This month we are spotlighting Tania Millan, the Director of Finance & Administration at the Wage Justice Center in Los Angeles, and a recent graduate of the Executive Fellowship Program.
Please tell us about the mission of the Wage Justice Center, and your work at the organization.
Wage Justice Center is fighting to reduce poverty for low-income Californian’s
What are the key challenges facing your clients, and the work you are doing to address them?
Wage theft is the biggest challenge our clients are facing. Our fight for wage justice goes beyond the monetary value, we want to restore the dignity of workers who are left in the shadows in the underground economy. The Wage Justice Center was founded to address the lack of post judgment collection efforts for low-income California’s. We have developed innovative legal theories to hold exploitative employers accountable for illegal business practices. We also pioneered specialized legal services for day laborer who are experiencing wage theft, using a tool referred to as a “mechanics lien, which allows a laborer to place a lien on the property on which they labored and were not paid for. Our clients are directly impacted by COVID-19 and based on trends from the last recession, we anticipate an unprecedented increase in wage theft and violations from unscrupulous employers.
What drew you to want to participate in the OneJustice Executive Fellowship Program?
Initially I felt enthusiasm to learn about the work of One Justice, via their website. I was fortunate to participate in their capacity building academy, where I learned about the Executive Fellowship Program. I was captivated by the impact of the program on leaders of Legal Aid organizations. I was excited to join an innovative program, focused on sustainability of healthy non-profits.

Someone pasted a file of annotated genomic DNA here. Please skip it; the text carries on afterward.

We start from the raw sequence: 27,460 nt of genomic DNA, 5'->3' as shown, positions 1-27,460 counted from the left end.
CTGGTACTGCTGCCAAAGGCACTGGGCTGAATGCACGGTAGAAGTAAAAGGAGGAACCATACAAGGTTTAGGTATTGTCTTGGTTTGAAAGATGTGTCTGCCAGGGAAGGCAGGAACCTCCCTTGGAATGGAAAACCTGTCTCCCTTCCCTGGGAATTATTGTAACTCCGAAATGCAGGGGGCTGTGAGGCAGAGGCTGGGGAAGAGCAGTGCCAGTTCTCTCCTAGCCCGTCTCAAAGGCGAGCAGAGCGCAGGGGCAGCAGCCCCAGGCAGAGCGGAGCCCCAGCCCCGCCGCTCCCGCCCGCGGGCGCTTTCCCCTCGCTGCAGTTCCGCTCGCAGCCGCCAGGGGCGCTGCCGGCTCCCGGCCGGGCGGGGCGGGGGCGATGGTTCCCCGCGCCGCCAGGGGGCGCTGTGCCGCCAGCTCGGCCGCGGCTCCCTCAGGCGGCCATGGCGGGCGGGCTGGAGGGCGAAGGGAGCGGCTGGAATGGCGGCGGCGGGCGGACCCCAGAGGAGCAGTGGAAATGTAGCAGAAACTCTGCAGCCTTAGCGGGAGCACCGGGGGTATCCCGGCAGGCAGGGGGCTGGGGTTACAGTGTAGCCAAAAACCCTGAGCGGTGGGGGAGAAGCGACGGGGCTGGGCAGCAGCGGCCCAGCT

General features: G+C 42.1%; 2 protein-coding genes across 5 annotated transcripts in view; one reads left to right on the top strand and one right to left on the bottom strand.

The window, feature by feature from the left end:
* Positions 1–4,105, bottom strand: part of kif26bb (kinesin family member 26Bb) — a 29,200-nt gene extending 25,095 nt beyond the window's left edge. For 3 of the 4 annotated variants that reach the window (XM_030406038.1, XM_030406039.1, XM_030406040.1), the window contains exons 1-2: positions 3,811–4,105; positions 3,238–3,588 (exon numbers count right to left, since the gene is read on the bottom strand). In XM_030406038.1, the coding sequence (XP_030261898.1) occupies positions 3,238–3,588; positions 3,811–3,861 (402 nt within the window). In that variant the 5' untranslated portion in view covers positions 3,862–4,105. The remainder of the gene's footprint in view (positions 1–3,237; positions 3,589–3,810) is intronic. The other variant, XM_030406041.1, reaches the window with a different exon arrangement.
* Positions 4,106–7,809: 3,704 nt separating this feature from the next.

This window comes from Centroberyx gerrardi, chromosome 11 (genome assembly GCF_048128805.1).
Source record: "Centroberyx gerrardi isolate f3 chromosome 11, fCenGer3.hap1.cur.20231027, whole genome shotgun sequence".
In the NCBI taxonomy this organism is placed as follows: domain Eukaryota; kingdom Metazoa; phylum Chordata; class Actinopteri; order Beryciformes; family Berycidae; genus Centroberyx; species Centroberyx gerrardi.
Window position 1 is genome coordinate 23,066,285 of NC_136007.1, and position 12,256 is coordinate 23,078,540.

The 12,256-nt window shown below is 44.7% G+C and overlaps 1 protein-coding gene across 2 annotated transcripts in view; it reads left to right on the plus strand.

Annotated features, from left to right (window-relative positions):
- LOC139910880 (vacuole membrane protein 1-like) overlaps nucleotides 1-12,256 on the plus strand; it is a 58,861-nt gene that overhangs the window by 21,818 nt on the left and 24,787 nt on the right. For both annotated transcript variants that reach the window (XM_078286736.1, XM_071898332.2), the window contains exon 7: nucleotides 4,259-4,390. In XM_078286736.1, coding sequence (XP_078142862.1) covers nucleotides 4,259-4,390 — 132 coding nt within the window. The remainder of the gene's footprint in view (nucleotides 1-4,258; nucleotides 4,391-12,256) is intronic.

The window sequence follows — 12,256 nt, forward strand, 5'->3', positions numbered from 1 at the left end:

What was the topic/question you covered in your Executive Fellowship Capstone Project?
My capstone project question was: How might Wage Justice Center address the cost of staff turnover in its five-year budget to accurately reflect the cost and better prepare its financial standing? The capstone project research taught me that the legal aid sector is experiencing an ongoing trend with reoccurring staff turnover. The program taught me that healthy non-profits learn to manage turnover by understanding their strengths and weaknesses, and making changes to build sustainability. My organization will use the tools and resources from my project to plan and address the inevitable staff turnover cycle. This project helped me connect the dots and taught me that challenges are inevitable, but in order for nonprofits to thrive business and management skills need to be developed.
Can you describe how your work in the Executive Fellowship Program will influence your work at the Wage Justice Center?
I look forward to incorporate the tools and skills learned during the 10 month program. The knowledge acquired will transcend to my organizations leadership, staff, programs, and the clients we serve.
Would you recommend the program to other legal aid leaders in California? If so, why?
Definitely, it connected me with a group of extraordinary legal aid leaders. The investment of time was rewarding. I am grateful to the entire One Justice team. The program energized me and taught me skills and tools to share with my organizations to continue empowering our work and clients. The program challenged my personal limiting leadership beliefs, and rewarded me with a new mindset that I can be the next generation of diverse leaders in legal services.